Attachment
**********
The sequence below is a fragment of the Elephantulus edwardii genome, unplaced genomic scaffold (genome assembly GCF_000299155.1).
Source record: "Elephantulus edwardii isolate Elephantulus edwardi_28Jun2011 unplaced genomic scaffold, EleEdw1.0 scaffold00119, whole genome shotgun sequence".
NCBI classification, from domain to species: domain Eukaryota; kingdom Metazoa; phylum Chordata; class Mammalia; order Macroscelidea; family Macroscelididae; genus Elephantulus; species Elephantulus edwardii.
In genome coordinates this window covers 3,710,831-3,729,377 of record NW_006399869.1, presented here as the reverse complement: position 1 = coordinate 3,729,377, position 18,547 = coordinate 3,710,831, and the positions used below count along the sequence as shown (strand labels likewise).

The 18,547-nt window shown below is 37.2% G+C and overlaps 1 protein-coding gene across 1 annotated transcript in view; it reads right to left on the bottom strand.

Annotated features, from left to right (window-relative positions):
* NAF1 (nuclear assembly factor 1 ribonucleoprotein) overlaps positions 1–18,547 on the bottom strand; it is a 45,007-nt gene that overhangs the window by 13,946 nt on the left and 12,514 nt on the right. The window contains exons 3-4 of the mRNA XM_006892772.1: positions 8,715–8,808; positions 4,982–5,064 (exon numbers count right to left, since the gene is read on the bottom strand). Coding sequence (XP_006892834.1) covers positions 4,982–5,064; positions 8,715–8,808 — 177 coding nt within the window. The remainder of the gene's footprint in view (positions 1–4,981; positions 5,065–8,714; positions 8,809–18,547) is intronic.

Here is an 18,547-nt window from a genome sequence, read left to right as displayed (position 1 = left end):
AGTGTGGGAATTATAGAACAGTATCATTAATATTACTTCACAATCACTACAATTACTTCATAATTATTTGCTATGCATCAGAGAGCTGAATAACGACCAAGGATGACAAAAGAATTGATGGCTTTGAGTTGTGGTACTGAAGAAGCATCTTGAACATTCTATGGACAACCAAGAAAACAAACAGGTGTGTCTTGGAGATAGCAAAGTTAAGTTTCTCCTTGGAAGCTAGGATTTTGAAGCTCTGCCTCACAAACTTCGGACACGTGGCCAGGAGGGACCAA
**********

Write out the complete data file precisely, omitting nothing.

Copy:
The sequence below is a fragment of the Elephantulus edwardii genome, unplaced genomic scaffold (genome assembly GCF_000299155.1).
Source record: "Elephantulus edwardii isolate Elephantulus edwardi_28Jun2011 unplaced genomic scaffold, EleEdw1.0 scaffold00119, whole genome shotgun sequence".
NCBI classification, from domain to species: domain Eukaryota; kingdom Metazoa; phylum Chordata; class Mammalia; order Macroscelidea; family Macroscelididae; genus Elephantulus; species Elephantulus edwardii.
In genome coordinates this window covers 3,710,831-3,729,377 of record NW_006399869.1, presented here as the reverse complement: position 1 = coordinate 3,729,377, position 18,547 = coordinate 3,710,831, and the positions used below count along the sequence as shown (strand labels likewise).

The 18,547-nt window shown below is 37.2% G+C and overlaps 1 protein-coding gene across 1 annotated transcript in view; it reads right to left on the bottom strand.

Annotated features, from left to right (window-relative positions):
* NAF1 (nuclear assembly factor 1 ribonucleoprotein) overlaps positions 1–18,547 on the bottom strand; it is a 45,007-nt gene that overhangs the window by 13,946 nt on the left and 12,514 nt on the right. The window contains exons 3-4 of the mRNA XM_006892772.1: positions 8,715–8,808; positions 4,982–5,064 (exon numbers count right to left, since the gene is read on the bottom strand). Coding sequence (XP_006892834.1) covers positions 4,982–5,064; positions 8,715–8,808 — 177 coding nt within the window. The remainder of the gene's footprint in view (positions 1–4,981; positions 5,065–8,714; positions 8,809–18,547) is intronic.

Here is an 18,547-nt window from a genome sequence, read left to right as displayed (position 1 = left end):
AGTGTGGGAATTATAGAACAGTATCATTAATATTACTTCACAATCACTACAATTACTTCATAATTATTTGCTATGCATCAGAGAGCTGAATAACGACCAAGGATGACAAAAGAATTGATGGCTTTGAGTTGTGGTACTGAAGAAGCATCTTGAACATTCTATGGACAACCAAGAAAACAAACAGGTGTGTCTTGGAGATAGCAAAGTTAAGTTTCTCCTTGGAAGCTAGGATTTTGAAGCTCTGCCTCACAAACTTCGGACACGTGGCCAGGAGGGACCAA